|Show that Behemoth who's boss.|
|As the band Toto once sang, "Hold the Line."|
|Relive your favorite Final Fantasy |
moments in these event stages.
As you complete songs you earn Rhythmia, the stuff with which you unlock in-game content such as Encore songs and Music Player and Movie Player content. New stuff constantly unlocks at increments of 500, so in essence you always have something to bait you into playing more. You can receive Rhythmia bonuses at the end of songs for having a high chain of Triggers in a given song, beating a song for the first time, having an all male or all female party, using the lead character of the series you are currently playing (e.g. using Squall for a Final Fantasy VIII song), and other notable accomplishments.
That said, as my tagline of this review suggests, Theatrhythm Final Fantasy can be an extremely long grind. Building up characters to worthwhile levels, earning new songs and unlockables through gaining more Rhythmia, fighting the same bosses over and over again in hopes that they drop the items you want, etc. It gets exhausting after a while and sort of overwhelming if you try to do it all at once instead of piecemeal.
|From leveling up to stocking up on items,|
the grind is definitely on in Theatrhythm.
The final part of the trio of music mode options for Theatrhythm is the Chaos Shrine. By earning Dark Notes, you can participate in these two movement games: one field and one battle. The higher the Dark Note number, the more difficult the Dark Note. And did I mention that the Triggers are absolutely positively randomized each time you play a specific Dark Note? There is a good reason to play Dark Notes, though. If you succeed in getting far in the field stage, you face a boss during the battle stage which can drop sensationally valuable crystal shards. These come in multiple colors, and collecting all eight of a given color unlocks a new character to play as. From FFVII's Aeris to FFVI's Locke, there's plenty of crystal shards you'll want to grind (there's that word again) for to unlock your favorite Final Fantasy all-stars.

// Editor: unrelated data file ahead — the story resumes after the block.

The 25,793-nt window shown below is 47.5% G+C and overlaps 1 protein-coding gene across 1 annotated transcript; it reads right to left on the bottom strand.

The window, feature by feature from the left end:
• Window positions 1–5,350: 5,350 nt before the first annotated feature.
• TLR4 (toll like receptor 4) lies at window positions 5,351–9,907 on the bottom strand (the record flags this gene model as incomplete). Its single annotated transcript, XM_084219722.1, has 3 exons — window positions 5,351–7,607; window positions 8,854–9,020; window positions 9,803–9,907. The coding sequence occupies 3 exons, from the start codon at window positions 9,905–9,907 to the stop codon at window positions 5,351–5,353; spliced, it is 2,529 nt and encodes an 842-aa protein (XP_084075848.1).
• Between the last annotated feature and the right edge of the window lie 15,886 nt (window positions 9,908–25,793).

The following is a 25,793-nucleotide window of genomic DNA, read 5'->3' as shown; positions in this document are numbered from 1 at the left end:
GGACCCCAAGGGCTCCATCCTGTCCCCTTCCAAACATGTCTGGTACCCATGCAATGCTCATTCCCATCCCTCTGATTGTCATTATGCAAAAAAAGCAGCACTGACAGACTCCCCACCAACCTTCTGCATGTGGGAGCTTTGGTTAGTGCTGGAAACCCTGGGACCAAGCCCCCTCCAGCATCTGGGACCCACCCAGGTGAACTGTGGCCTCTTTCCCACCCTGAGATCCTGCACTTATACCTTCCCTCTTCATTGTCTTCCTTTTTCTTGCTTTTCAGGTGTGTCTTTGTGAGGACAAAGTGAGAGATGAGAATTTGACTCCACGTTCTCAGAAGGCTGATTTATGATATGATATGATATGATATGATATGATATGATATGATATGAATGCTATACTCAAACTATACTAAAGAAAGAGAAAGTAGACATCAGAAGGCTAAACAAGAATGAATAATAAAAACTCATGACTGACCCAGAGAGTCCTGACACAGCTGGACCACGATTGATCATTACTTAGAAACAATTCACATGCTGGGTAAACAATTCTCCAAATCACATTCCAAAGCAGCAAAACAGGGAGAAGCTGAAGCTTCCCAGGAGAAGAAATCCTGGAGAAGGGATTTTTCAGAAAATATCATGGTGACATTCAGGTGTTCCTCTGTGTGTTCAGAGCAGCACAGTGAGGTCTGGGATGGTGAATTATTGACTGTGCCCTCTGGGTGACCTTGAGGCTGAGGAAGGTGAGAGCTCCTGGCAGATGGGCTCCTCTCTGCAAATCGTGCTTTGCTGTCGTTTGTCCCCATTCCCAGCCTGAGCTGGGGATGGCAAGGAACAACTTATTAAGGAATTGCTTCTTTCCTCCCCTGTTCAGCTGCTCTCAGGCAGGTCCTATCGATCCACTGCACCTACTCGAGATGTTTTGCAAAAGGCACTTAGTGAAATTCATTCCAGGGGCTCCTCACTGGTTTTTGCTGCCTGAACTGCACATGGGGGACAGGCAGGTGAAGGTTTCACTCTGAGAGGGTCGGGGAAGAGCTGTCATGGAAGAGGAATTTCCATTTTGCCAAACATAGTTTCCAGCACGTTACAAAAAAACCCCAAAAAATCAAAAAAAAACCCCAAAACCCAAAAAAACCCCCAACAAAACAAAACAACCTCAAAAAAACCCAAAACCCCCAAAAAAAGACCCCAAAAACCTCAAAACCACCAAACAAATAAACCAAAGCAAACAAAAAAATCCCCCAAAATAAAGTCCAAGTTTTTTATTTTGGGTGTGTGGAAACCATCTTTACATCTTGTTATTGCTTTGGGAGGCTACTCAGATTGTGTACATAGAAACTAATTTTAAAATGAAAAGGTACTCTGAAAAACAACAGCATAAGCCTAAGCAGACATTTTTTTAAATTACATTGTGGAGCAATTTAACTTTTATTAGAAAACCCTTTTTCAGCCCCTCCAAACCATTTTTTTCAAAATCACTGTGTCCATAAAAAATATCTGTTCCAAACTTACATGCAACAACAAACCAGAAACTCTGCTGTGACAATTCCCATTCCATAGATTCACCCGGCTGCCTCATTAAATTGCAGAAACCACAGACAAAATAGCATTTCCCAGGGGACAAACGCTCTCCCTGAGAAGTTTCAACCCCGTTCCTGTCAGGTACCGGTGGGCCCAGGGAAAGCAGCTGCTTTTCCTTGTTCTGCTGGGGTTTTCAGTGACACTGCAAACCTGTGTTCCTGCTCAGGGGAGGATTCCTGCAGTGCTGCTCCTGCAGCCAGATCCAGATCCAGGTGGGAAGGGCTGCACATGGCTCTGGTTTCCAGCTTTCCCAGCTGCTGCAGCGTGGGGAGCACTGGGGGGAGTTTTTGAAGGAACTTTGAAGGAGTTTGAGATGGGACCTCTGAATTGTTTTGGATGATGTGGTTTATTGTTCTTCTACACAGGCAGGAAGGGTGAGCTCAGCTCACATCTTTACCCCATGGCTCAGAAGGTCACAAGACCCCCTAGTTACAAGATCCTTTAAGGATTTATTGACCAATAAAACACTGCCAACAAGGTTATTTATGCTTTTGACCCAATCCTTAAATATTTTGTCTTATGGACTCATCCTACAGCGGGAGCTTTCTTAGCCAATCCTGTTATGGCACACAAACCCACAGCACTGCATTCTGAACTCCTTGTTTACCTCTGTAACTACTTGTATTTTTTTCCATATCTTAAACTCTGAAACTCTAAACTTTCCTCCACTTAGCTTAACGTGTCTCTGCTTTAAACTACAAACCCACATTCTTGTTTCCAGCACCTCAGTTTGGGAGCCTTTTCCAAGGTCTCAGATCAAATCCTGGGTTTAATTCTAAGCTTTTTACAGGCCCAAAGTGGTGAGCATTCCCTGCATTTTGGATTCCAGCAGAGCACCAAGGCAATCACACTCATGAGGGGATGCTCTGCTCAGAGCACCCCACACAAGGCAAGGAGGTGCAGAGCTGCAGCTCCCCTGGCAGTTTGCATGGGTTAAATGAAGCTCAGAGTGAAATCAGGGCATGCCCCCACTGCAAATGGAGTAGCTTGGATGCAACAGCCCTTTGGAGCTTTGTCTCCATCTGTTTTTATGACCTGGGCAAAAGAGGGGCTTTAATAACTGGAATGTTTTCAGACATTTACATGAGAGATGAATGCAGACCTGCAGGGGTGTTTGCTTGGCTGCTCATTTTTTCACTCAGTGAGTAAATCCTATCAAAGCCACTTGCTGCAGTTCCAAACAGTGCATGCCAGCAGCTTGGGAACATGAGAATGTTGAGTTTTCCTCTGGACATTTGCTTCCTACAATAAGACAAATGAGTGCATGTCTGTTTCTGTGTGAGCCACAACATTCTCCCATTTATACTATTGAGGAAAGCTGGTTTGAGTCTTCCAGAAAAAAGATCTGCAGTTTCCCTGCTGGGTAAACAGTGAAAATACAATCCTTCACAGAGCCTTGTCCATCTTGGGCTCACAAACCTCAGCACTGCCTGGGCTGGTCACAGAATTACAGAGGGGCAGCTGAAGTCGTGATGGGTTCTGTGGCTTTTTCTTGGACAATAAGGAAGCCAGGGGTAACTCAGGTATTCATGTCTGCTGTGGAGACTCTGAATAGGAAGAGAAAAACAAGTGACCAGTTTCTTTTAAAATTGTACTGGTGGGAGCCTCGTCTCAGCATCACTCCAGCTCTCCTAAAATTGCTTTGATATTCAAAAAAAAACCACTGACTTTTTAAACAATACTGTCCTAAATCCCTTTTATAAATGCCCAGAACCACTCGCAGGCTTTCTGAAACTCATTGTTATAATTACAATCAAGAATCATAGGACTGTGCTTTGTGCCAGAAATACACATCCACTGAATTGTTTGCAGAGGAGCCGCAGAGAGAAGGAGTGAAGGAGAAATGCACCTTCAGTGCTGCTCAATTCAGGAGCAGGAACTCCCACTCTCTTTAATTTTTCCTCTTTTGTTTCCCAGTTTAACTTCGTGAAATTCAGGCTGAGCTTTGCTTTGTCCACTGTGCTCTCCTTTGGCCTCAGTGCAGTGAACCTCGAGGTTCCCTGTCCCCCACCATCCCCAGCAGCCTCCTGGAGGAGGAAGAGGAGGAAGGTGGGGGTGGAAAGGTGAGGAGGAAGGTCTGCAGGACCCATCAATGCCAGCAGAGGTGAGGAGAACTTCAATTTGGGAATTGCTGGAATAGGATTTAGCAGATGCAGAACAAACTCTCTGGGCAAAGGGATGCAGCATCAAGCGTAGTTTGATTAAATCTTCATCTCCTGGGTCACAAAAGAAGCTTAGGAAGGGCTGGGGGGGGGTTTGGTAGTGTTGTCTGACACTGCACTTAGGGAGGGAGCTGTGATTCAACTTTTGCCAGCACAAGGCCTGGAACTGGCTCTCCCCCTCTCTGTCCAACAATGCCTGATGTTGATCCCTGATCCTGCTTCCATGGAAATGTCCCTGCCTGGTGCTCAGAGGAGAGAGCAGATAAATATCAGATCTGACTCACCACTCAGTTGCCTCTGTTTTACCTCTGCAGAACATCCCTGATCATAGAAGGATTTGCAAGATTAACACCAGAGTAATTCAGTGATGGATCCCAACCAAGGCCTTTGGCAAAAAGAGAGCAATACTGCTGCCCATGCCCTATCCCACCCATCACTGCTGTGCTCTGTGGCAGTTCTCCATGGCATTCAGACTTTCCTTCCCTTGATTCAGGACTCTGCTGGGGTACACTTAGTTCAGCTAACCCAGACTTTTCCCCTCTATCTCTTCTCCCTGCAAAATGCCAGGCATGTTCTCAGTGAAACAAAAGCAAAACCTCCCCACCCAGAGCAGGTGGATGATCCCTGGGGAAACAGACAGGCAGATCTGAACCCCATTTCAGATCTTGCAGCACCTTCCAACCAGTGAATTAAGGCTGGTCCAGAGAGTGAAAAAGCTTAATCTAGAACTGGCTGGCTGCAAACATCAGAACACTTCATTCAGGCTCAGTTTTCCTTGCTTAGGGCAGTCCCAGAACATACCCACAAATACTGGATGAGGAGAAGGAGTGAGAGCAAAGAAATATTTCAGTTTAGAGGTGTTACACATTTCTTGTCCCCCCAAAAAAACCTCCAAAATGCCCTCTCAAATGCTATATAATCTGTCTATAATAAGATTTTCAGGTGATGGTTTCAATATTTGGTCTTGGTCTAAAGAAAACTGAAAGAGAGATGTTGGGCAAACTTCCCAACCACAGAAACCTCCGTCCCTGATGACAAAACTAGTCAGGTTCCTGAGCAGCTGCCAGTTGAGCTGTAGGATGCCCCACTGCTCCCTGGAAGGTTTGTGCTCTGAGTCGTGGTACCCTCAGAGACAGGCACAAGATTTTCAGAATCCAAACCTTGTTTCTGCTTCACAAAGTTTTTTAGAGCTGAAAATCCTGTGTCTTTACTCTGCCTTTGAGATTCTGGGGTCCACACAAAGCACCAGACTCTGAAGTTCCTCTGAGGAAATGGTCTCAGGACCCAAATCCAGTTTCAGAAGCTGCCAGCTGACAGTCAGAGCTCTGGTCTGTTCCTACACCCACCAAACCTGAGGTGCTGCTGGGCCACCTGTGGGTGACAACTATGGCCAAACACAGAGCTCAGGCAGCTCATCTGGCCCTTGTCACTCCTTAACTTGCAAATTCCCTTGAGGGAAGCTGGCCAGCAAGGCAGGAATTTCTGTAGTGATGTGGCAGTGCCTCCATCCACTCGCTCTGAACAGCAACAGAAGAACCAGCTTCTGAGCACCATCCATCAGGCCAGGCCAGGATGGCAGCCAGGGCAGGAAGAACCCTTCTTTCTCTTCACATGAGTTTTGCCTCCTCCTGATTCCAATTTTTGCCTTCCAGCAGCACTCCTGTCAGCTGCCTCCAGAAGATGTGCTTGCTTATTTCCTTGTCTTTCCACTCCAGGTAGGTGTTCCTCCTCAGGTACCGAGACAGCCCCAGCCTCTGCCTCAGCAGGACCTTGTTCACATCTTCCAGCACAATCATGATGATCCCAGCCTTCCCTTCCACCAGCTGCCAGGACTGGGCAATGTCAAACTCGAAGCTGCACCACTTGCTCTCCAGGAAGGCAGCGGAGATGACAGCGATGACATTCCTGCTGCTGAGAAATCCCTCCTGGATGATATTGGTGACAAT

Outside of the main musical modes, there is a bevy of options. You can listen to unlocked songs and watch unlocked movies in their respective players. You can collect and read up on CollectaCards, earned through playing battle, field, and event stages as well as through special passwords. There's even something for stat hounds that records and stores how long you've played, what characters you've used the most, what songs you've played the most, how many critical hits you've gotten, how many perfect chains you've nailed, and the encyclopedic list goes on. In addition to all that, there is StreetPass functionality where you can trade profile cards and Dark Notes with a passerby and Multi Play with a local friend who owns their own 3DS and game card. You have a profusion of activities to occupy yourself with in Theatrhythm, possibly more than in any other rhythm game to date.
Theatrhythm has an exceptionally cute chibi art style that perfectly creates a uniform look for all Final Fantasy characters and monsters. Even ol' Safer Sephiroth doesn't look all that intimidating when he's in chibi form! The game is just a vibrant delight, and the 3D effect actually helps push the various Triggers out to the forefront to make them simpler to see. As for the music, you may or may not like the selection of songs provided. It's all subjective anyway, but a lot of great ones are there like Aerith's Theme (FFVII), One-Winged Angel (FFVII), Dancing Mad (FFVI), Blinded By Light (FFXIII), Saber's Edge (FFXIII), Theme of Love (FFIV), Behind the Door (FFIX), Waltz of the Moon (FFVIII), Blue Fields (FFVIII), and as I said, more downloadable songs to come. Even the arranged tracks that occur during menus are exceptional. And by the way, yes, you CAN turn off or lower the volume of the chimes that occur when you respond to each gameplay Trigger to make your musical and rhythmic experience less of a bother if you so choose.
|Can you obtain the elusive Perfect Critical Chain?|
[SuperPhillip Says: 8.5/10]